Five backpackers have begun their final trek to freedom in the jungle-covered mountains of northern Colombia after three months in captivity, a member of a humanitarian mission said today.
The five – four Israelis and one Briton – were heading to an undisclosed location in the Sierra Nevada mountains where they are expected to be released by their rebel captors this week, said Cesar Velasquez, a member of the commission which has been negotiating their release.
The hostages left their latest base camp in the last few days and were expected to arrive at the meeting spot by tomorrow, where commission members were to receive them.
Rebels from the National Liberation Army, or ELN, said last week they would release the five hostages before the end of the year. On Thursday, Defence Minister Jorge Alberto Uribe told local radio that hundreds of Colombian troops in the region would ease offensive operations to permit the release.
ELN gunmen seized eight foreign backpackers from jungle ruins in the northern Sierra Nevada mountains on September 12. One of the hostages, a British teenager, escaped days later. Two other hostages – a German and a Spaniard - were released to the humanitarian commission in November.
Authorities have identified the remaining hostages as Beni Daniel, 26, Orpaz Ohayon, 22, Ido Yosef Guy, 26, and Erez Altawil, 24 – all from Israel, and Mark Henderson, 31, of Britain.
The ELN said it kidnapped the foreign backpackers to raise awareness about the alleged hardship inflicted by outlawed right-wing paramilitary factions and the army on the mainly Indian inhabitants of the Sierra Nevada.
Colombia has the world’s highest kidnapping rate, with some 3,000 abductions per year. Most are carried out by the nation’s two leftist rebel groups – the ELN and the larger Revolutionary Armed Forces of Colombia, known as the FARC.
President Alvaro Uribe today announced that a former president would join another commission that is seeking a humanitarian accord with the FARC under which the government would free insurgents in jail in exchange for Colombians being held hostage.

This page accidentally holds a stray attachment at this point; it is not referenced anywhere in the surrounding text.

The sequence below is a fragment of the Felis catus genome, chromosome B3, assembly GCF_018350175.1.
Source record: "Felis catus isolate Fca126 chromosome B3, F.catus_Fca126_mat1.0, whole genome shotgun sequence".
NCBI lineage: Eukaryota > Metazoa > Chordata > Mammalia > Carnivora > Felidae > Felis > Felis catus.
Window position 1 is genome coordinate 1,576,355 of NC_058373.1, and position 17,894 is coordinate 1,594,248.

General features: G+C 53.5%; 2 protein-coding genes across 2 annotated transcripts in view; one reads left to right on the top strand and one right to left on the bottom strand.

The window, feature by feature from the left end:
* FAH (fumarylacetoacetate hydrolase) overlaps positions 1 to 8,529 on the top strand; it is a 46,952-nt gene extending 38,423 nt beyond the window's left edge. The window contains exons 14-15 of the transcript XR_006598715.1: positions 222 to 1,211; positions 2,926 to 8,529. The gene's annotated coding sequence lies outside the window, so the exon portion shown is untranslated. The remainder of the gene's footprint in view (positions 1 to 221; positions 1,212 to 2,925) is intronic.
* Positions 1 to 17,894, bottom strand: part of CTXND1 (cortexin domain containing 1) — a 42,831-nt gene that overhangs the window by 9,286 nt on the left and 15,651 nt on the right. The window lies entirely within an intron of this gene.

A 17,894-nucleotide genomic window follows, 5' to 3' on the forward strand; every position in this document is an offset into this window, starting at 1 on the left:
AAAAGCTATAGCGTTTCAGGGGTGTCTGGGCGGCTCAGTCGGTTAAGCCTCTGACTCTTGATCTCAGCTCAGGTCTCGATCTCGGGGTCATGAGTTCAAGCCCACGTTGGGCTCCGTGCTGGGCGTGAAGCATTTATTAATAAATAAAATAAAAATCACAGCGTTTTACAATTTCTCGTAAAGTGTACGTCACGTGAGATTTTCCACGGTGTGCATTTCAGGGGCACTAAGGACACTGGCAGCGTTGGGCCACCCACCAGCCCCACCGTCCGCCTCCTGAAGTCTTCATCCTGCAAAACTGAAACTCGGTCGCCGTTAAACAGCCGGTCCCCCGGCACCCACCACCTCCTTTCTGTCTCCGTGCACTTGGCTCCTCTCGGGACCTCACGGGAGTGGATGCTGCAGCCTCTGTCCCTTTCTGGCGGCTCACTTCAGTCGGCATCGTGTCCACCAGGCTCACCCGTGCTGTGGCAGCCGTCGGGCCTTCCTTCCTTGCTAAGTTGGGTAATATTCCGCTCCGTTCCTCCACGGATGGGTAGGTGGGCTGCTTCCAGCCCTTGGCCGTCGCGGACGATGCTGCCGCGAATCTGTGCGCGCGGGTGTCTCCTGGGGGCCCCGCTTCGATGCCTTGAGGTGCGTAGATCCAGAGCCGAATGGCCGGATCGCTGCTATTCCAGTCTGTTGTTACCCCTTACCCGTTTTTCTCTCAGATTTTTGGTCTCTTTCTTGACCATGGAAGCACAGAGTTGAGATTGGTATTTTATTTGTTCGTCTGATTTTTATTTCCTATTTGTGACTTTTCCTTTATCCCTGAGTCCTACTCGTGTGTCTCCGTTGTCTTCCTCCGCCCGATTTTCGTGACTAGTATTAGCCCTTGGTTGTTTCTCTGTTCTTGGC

Alfonso Lopez, who was president of Colombia from 1974-78, joins two Roman Catholic priests already working on the issue.
In a statement, Uribe said that any future agreement could not go against his security policies, and that rebels leaving jail must promise they “would not go back to committing crimes”.
The FARC rebels are holding dozens of political prisoners – including soldiers, police, politicians and three US military contractors – who they want to trade for guerrillas held in government jails.
The rebel group also kidnaps hundreds of ordinary Colombians a year to collect ransoms that help fund their 39-year fight against the government.
It was not clear whether all kidnap victims, or just the political prisoners, would be released as part of a future accord. Uribe also did not say how many of the hundreds of rebels currently in jail could potentially be released.
Relatives of kidnap victims welcomed the addition of the widely respected Lopez to the panel negotiating a prisoner exchange.